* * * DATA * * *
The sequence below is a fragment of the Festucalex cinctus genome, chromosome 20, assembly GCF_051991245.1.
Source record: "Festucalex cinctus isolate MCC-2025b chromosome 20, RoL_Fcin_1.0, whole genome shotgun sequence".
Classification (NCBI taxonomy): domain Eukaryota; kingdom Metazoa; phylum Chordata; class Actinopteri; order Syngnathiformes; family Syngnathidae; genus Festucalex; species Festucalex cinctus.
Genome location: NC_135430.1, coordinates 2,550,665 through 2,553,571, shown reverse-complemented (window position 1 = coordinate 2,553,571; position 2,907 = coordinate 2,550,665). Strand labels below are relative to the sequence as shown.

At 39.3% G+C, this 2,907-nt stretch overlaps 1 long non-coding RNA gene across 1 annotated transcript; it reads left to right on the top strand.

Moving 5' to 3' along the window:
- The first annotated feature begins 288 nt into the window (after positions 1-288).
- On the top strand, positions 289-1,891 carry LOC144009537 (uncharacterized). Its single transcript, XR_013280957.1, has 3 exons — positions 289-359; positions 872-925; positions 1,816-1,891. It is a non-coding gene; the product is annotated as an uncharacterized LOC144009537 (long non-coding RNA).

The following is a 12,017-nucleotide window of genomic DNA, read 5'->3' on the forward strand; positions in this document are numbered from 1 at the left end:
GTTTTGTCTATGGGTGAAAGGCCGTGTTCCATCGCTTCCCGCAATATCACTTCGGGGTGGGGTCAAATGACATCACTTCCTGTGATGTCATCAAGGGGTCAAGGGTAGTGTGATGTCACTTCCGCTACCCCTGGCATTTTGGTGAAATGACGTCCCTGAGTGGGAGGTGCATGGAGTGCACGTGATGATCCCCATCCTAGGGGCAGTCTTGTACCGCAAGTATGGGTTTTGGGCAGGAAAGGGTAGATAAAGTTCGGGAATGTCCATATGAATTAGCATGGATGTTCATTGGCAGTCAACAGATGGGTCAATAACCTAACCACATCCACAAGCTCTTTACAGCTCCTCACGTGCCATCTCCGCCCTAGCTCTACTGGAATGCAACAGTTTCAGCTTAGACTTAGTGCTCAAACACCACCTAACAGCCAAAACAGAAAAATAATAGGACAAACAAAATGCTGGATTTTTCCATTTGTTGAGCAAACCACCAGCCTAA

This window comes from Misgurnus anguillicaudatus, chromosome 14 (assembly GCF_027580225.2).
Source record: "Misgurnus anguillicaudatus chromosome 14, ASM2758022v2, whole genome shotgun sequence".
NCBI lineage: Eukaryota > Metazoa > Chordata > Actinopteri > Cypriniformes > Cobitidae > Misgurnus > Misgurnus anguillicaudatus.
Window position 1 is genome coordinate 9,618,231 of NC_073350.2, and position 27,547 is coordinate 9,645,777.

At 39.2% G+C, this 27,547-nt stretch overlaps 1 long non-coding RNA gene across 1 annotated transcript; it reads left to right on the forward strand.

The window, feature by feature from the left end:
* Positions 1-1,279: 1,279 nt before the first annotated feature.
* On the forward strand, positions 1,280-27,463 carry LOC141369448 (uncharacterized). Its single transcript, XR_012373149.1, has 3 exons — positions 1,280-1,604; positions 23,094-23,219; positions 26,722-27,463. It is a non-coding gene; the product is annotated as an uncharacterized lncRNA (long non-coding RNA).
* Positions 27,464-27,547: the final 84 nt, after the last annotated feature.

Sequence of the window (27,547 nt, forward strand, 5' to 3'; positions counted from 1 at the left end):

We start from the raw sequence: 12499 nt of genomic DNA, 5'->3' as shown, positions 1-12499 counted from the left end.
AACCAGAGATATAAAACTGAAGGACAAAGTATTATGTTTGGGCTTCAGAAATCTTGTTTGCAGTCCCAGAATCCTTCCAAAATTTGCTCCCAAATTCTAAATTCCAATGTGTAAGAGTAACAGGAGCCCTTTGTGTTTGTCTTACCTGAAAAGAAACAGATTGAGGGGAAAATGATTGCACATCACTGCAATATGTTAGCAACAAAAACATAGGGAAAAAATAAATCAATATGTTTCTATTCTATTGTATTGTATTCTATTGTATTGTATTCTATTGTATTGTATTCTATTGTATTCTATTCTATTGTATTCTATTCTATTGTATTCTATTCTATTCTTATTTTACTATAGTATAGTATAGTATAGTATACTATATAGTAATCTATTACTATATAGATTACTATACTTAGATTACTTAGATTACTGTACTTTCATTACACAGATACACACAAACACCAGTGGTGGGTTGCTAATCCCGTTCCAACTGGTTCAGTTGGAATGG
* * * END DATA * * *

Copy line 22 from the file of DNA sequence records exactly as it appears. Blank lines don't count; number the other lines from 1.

AACCAGAGATATAAAACTGAAGGACAAAGTATTATGTTTGGGCTTCAGAAATCTTGTTTGCAGTCCCAGAATCCTTCCAAAATTTGCTCCCAAATTCTAAATTCCAATGTGTAAGAGTAACAGGAGCCCTTTGTGTTTGTCTTACCTGAAAAGAAACAGATTGAGGGGAAAATGATTGCACATCACTGCAATATGTTAGCAACAAAAACATAGGGAAAAAATAAATCAATATGTTTCTATTCTATTGTATTGTATTCTATTGTATTGTATTCTATTGTATTGTATTCTATTGTATTCTATTCTATTGTATTCTATTCTATTGTATTCTATTCTATTCTTATTTTACTATAGTATAGTATAGTATAGTATACTATATAGTAATCTATTACTATATAGATTACTATACTTAGATTACTTAGATTACTGTACTTTCATTACACAGATACACACAAACACCAGTGGTGGGTTGCTAATCCCGTTCCAACTGGTTCAGTTGGAATGG